Business Standard | 9 July 2013
According to a report commissioned by the Australia India Institute (AII), India is already one of the largest and fastest growing education markets in the world.
“Education spending ranks second only to outlays on food for the average Indian middle class family. Australia, with its robust, best in class VET providers, and institutional framework and quality assurance systems, is well placed to garner a large share of this market among consumers who cannot afford to be trained overseas. Yet Australian providers lag behind their competitors from the UK, Germany and Switzerland in this field,” it said.
To gain access to Indian market, Australian Training and Further Education (TAFEs) should unbundle their high quality training courses and offer simpler training modules at lower cost to students, the report said.
“With public sector funding for VET providers under pressure, serving Asia’s massive skills training demand could be important to securing the TAFE sector’s long-term future,” it said.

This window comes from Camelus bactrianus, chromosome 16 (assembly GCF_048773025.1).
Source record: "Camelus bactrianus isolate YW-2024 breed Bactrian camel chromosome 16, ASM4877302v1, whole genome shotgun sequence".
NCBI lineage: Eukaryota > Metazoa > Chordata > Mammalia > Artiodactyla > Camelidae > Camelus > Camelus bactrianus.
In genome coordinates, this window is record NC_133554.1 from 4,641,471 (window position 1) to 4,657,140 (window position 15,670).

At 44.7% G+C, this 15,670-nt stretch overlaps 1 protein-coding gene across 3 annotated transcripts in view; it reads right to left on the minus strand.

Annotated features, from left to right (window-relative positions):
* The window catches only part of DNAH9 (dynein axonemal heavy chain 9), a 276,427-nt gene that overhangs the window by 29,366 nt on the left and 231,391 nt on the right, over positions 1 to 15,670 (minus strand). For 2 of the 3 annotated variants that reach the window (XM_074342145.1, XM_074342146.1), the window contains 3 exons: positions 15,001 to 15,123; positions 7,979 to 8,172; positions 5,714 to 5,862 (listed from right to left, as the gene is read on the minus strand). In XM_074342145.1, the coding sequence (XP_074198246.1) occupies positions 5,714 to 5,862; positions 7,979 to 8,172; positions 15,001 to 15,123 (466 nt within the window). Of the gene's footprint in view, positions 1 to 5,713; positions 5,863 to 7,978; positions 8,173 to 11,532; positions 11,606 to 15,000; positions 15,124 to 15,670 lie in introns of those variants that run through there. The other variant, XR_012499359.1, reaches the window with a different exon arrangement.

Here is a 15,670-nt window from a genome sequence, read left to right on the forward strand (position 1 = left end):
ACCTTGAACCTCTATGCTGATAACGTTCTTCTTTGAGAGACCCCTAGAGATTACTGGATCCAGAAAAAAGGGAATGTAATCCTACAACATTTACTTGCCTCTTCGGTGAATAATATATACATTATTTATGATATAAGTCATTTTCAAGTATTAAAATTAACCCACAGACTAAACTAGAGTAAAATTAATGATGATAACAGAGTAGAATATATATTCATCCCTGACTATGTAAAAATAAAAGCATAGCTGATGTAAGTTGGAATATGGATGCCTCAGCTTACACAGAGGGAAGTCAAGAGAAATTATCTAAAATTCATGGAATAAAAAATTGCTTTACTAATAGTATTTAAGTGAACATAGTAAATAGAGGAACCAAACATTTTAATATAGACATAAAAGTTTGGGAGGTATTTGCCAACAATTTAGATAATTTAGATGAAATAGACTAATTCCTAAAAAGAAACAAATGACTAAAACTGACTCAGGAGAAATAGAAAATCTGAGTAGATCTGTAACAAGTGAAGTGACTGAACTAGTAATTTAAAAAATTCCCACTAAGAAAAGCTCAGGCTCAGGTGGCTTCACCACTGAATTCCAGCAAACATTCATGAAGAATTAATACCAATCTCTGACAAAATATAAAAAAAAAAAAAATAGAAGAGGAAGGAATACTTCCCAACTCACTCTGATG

The report Skills Challenge: Australia and India’s Skills Training Needs has been published in AII’s latest occasional paper ‘Fearless Nadia’ and has been authored by Prasenjit Kundu.
The report has proposed several steps to capitalise the Indian market which is said to have 25% of the global workforce by 2020 with an average age of its citizens to be at 29 years.
It recommended a Centre of Excellence be established in India, with Australian TAFE educators and trainers heading over to help train new Registered Training Organisations to teach Indians.
A Centre of Excellence serving Australian VET providers who wish to establish themselves in India would fill a critical gap and create low cost-execution enablement for Australian RTOs.
A COE would also offer comprehensive India operational support and accelerate businessto-business collaborations. In doing so, it would bring down overall India engagement costs significantly, and enable a viable business model without compromising on quality. A quick estimation shows the engagement cost reduction may be of the order of 35 to 45%.
The COE would help create a more amenable environment for Australia’s VET providers looking to deliver services in India. It would also provide the requisite oversight and monitoring services. It would not eliminate reputational concerns, but might reduce these to a point where the Indian reality comes to resemble the environment in other developing countries, such as China.
Via TAFE in Victoria